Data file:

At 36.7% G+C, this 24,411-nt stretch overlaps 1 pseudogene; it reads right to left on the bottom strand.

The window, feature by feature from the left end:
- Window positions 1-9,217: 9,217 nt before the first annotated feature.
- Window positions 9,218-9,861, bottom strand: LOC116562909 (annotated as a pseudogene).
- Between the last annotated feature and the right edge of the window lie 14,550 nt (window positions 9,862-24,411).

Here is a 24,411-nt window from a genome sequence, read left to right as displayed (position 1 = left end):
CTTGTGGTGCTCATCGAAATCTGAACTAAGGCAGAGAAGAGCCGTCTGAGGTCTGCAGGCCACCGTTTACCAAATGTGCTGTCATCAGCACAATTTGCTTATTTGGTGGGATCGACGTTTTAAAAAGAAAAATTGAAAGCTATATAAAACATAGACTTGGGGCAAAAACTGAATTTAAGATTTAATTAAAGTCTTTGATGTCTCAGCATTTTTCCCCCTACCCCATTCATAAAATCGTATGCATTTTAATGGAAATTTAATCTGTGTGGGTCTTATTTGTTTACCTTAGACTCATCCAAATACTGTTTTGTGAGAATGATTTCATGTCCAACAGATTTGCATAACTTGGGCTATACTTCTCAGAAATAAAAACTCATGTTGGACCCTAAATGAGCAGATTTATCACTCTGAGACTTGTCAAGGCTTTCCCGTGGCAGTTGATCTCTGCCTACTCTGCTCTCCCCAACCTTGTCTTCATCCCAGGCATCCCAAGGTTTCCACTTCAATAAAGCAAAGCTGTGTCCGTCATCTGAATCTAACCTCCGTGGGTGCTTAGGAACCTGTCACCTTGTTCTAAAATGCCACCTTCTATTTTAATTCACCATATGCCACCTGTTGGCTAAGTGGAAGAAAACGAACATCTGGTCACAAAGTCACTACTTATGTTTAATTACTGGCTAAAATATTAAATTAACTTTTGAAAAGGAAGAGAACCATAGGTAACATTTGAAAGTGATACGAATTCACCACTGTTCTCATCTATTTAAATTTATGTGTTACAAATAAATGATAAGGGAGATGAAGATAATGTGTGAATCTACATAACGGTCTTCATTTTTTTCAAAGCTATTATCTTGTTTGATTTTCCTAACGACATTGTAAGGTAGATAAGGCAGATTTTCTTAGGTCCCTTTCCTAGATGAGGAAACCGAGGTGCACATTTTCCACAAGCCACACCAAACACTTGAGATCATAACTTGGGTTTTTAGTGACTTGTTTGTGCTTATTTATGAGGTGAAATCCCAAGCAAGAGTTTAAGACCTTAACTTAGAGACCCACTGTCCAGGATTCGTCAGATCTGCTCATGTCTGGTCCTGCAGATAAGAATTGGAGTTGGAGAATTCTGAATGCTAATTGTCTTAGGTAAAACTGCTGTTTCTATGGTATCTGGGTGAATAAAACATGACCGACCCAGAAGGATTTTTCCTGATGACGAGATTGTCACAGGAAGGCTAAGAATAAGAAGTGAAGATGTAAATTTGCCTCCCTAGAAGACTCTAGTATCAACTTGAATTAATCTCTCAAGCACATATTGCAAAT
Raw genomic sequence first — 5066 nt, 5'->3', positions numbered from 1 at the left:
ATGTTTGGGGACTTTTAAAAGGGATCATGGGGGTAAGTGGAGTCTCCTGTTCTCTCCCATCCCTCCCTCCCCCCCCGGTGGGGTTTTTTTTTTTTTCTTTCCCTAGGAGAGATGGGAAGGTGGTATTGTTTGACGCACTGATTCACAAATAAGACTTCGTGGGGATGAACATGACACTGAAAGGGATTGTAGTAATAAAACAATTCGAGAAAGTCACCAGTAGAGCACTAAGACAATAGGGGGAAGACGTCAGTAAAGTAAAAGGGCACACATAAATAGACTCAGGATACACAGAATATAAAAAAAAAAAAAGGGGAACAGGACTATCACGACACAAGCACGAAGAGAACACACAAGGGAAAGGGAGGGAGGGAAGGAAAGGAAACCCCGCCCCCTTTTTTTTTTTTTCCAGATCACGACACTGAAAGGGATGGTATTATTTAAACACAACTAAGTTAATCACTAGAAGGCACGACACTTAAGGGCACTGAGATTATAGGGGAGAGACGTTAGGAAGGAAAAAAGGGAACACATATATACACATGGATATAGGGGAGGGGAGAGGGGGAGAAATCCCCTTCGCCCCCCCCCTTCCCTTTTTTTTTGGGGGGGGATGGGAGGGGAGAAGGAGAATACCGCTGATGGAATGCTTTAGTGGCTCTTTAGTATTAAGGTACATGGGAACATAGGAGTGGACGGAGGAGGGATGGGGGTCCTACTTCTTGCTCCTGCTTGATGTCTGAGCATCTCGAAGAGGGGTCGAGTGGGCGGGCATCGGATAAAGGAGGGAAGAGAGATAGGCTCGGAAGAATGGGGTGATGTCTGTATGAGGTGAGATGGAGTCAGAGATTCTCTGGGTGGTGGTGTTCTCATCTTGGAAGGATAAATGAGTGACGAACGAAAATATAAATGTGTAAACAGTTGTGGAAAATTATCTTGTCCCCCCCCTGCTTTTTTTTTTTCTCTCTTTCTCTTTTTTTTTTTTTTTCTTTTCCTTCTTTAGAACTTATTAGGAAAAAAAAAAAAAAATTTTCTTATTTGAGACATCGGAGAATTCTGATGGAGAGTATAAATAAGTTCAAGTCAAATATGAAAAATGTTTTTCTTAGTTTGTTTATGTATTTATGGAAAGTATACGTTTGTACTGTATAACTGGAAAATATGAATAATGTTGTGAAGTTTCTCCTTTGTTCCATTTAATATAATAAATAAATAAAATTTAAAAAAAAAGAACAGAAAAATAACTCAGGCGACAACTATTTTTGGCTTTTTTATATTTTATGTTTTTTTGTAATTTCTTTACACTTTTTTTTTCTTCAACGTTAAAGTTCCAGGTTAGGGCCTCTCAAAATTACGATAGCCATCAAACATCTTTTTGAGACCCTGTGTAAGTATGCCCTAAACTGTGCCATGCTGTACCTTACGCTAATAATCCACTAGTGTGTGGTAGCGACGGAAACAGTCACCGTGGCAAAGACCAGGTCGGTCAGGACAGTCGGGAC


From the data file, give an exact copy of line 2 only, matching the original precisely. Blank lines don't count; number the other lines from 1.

The window, feature by feature from the left end: